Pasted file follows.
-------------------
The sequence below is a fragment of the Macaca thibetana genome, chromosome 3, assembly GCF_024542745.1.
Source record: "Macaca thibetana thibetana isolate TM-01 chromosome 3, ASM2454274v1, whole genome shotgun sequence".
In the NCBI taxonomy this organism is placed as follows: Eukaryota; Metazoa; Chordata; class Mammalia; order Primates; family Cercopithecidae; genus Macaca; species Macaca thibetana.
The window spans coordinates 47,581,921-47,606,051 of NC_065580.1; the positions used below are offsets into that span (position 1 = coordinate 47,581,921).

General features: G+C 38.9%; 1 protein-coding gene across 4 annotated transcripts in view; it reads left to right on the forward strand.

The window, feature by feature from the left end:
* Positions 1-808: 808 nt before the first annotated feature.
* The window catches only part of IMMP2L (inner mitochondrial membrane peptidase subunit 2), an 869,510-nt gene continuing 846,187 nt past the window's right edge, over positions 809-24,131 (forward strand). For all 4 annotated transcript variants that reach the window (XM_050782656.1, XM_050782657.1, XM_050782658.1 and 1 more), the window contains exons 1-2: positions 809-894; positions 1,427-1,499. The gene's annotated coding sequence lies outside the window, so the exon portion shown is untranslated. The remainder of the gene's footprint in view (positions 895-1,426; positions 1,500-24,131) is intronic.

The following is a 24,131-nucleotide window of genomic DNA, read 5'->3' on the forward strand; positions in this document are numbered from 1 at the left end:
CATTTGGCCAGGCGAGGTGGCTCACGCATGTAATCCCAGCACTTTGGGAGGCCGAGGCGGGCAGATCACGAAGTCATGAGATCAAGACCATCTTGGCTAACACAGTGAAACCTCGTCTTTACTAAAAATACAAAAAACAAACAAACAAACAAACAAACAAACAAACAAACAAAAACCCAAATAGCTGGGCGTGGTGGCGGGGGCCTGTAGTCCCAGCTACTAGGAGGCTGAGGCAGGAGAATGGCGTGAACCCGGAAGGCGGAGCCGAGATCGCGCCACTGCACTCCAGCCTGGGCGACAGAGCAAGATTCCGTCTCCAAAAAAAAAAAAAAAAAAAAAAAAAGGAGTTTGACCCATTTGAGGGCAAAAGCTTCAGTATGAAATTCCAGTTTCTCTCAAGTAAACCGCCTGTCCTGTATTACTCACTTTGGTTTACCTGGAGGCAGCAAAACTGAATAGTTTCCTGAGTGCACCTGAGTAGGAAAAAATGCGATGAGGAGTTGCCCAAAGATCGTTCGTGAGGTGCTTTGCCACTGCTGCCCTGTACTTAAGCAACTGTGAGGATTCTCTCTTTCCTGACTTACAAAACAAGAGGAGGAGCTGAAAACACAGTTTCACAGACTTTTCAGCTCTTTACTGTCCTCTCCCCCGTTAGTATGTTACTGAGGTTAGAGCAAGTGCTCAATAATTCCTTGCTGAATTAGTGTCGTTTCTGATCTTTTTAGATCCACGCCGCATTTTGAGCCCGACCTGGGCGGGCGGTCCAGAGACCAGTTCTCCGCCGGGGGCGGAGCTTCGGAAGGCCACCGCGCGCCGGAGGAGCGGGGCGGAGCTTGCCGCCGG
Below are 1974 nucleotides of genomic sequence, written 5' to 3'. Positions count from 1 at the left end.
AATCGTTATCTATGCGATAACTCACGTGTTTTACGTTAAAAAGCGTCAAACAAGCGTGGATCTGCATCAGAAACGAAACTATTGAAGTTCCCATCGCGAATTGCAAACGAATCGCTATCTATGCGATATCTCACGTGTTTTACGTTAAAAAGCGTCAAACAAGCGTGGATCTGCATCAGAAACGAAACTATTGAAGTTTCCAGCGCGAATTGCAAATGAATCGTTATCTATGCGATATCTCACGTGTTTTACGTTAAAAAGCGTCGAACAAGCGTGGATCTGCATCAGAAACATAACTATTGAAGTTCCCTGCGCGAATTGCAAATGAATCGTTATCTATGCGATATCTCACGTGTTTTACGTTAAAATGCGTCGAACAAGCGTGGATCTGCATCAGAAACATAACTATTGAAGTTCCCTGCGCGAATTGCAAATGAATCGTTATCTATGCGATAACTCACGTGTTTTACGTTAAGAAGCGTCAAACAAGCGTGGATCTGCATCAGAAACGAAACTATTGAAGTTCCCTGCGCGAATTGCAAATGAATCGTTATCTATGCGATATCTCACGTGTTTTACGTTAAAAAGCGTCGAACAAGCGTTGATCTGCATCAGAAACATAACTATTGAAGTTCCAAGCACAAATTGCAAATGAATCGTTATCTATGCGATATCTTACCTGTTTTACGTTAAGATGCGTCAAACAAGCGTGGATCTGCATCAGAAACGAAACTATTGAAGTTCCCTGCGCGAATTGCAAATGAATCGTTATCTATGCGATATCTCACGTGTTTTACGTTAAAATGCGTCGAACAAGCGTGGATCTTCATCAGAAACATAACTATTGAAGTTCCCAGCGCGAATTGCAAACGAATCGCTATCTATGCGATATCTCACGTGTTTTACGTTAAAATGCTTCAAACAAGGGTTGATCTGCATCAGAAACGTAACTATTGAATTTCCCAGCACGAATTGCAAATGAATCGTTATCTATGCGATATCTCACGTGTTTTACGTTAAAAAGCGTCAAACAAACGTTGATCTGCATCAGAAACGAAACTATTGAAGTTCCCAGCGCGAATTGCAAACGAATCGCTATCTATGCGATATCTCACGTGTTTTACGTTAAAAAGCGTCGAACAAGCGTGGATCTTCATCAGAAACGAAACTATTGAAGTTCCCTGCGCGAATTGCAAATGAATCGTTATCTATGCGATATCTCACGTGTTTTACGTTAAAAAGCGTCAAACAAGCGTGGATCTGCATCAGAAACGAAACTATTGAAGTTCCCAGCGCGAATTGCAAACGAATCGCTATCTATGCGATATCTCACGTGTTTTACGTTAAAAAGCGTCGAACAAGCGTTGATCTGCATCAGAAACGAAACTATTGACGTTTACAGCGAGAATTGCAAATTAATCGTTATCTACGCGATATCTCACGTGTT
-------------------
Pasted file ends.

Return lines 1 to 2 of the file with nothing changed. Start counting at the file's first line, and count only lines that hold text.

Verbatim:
The sequence below is a fragment of the Macaca thibetana genome, chromosome 3, assembly GCF_024542745.1.
Source record: "Macaca thibetana thibetana isolate TM-01 chromosome 3, ASM2454274v1, whole genome shotgun sequence".